Micro UAV Features Improved Landing Mechanism (+VIDEO)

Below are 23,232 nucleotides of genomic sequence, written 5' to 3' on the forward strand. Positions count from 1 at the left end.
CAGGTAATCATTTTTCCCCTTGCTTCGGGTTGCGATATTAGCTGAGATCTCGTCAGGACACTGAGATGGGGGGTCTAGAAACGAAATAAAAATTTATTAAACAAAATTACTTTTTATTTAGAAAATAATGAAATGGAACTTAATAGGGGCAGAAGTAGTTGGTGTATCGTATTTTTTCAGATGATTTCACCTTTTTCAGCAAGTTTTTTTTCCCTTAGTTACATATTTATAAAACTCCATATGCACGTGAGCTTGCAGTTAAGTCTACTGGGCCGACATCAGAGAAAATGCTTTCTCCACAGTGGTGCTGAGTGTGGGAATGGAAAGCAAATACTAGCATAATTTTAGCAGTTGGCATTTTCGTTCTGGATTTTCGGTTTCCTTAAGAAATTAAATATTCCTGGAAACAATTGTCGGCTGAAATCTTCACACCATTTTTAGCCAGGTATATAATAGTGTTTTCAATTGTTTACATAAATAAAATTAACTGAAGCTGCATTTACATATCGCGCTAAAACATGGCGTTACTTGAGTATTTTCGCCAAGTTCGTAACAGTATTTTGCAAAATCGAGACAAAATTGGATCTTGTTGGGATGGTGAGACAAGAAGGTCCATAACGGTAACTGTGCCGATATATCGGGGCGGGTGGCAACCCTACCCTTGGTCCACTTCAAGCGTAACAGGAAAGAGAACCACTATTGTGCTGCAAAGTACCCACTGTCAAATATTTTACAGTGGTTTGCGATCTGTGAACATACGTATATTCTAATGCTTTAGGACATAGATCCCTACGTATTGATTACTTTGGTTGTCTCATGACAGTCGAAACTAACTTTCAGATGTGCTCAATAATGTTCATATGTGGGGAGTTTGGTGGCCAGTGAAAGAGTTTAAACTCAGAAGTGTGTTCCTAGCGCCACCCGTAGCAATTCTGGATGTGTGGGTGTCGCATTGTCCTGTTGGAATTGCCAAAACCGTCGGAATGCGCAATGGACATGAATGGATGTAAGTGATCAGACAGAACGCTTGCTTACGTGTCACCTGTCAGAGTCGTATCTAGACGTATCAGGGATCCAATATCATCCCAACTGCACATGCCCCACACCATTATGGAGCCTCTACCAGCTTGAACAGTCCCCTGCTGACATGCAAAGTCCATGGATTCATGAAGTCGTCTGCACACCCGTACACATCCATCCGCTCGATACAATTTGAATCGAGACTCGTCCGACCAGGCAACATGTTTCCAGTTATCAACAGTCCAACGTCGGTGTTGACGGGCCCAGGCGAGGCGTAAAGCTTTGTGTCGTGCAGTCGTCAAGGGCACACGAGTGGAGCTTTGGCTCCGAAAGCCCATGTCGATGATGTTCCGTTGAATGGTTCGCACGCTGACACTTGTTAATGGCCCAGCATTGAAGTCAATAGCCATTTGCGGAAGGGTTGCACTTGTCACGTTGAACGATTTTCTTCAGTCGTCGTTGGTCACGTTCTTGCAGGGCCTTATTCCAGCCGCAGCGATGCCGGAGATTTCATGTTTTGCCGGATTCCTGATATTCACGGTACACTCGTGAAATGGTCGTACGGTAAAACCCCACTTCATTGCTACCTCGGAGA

Some time ago Stanford’s Biomimetics and Dexterous Manipulation Lab conducted experiments with a perching mechanism for a fixed-wing aircraft, as well as systems for the wall-climbing Stickybot. Having advanced the landing mechanism, a group of scientists from the laboratories at Stanford, the University of Maryland, and MIT are now developing a quadcopter, offering a wide range of applications in military and search and rescue operations. The UAV would be able to land on any surface, like walls or ceilings, and then take off again, thus saving power or taking time to recharge an onboard battery. Finding better shelter from harsh weather or falling debris in a disaster zone would be also a piece of cake for it. Once it hits a flat spot at any angle, the adhesives are deployed and the tendons tightened, creating enough surface friction to form a strong grip. You can see from the video below a quadcopter landing on a smooth sheet of acrylic at an angle or upside down. Developers to improve UAV, so that it will be able to attach to rough surfaces, fly away from a landing point, and even crawl along walls.